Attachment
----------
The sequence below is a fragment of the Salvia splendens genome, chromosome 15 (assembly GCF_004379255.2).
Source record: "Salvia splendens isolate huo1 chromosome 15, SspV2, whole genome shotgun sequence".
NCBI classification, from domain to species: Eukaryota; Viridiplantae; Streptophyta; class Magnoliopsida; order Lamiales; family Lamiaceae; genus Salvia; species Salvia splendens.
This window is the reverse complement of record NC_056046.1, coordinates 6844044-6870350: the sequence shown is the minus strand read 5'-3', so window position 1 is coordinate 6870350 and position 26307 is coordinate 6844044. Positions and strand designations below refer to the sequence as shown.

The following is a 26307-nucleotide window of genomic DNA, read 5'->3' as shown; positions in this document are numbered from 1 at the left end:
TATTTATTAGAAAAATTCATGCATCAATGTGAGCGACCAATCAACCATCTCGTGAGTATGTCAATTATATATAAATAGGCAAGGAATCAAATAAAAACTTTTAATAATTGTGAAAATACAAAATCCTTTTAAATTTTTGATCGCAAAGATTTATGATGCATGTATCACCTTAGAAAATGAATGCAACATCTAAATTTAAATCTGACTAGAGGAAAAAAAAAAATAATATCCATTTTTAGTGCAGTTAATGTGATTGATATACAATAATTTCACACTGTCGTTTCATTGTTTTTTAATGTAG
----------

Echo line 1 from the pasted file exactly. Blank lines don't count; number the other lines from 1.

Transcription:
The sequence below is a fragment of the Salvia splendens genome, chromosome 15 (assembly GCF_004379255.2).